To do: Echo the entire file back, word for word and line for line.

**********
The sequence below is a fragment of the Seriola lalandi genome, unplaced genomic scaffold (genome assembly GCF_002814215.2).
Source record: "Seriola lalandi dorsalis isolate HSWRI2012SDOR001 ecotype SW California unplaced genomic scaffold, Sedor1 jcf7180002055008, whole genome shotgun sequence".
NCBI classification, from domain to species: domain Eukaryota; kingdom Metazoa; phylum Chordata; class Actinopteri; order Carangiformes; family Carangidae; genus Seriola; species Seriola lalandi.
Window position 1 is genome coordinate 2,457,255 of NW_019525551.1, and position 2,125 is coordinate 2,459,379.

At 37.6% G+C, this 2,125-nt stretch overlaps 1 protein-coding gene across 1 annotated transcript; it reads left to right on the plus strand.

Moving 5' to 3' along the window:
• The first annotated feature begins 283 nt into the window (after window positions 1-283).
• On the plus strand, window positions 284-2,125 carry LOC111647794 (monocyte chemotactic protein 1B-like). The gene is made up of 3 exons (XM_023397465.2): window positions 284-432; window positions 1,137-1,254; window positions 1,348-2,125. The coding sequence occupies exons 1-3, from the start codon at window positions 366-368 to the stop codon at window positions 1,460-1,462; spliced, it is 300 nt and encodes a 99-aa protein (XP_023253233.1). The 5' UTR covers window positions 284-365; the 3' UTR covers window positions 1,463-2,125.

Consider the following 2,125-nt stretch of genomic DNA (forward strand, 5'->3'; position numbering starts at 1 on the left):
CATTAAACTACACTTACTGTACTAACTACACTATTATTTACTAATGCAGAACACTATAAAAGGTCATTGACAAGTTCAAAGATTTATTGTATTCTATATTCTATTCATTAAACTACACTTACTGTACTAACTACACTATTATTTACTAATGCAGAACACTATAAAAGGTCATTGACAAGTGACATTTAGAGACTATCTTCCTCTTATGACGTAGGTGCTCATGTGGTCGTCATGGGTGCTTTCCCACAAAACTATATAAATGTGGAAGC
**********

The sequence below is a fragment of the Seriola lalandi genome, unplaced genomic scaffold (genome assembly GCF_002814215.2).
Source record: "Seriola lalandi dorsalis isolate HSWRI2012SDOR001 ecotype SW California unplaced genomic scaffold, Sedor1 jcf7180002055008, whole genome shotgun sequence".
NCBI classification, from domain to species: domain Eukaryota; kingdom Metazoa; phylum Chordata; class Actinopteri; order Carangiformes; family Carangidae; genus Seriola; species Seriola lalandi.
Window position 1 is genome coordinate 2,457,255 of NW_019525551.1, and position 2,125 is coordinate 2,459,379.

At 37.6% G+C, this 2,125-nt stretch overlaps 1 protein-coding gene across 1 annotated transcript; it reads left to right on the plus strand.

Moving 5' to 3' along the window:
• The first annotated feature begins 283 nt into the window (after window positions 1-283).
• On the plus strand, window positions 284-2,125 carry LOC111647794 (monocyte chemotactic protein 1B-like). The gene is made up of 3 exons (XM_023397465.2): window positions 284-432; window positions 1,137-1,254; window positions 1,348-2,125. The coding sequence occupies exons 1-3, from the start codon at window positions 366-368 to the stop codon at window positions 1,460-1,462; spliced, it is 300 nt and encodes a 99-aa protein (XP_023253233.1). The 5' UTR covers window positions 284-365; the 3' UTR covers window positions 1,463-2,125.

Consider the following 2,125-nt stretch of genomic DNA (forward strand, 5'->3'; position numbering starts at 1 on the left):
CATTAAACTACACTTACTGTACTAACTACACTATTATTTACTAATGCAGAACACTATAAAAGGTCATTGACAAGTTCAAAGATTTATTGTATTCTATATTCTATTCATTAAACTACACTTACTGTACTAACTACACTATTATTTACTAATGCAGAACACTATAAAAGGTCATTGACAAGTGACATTTAGAGACTATCTTCCTCTTATGACGTAGGTGCTCATGTGGTCGTCATGGGTGCTTTCCCACAAAACTATATAAATGTGGAAGC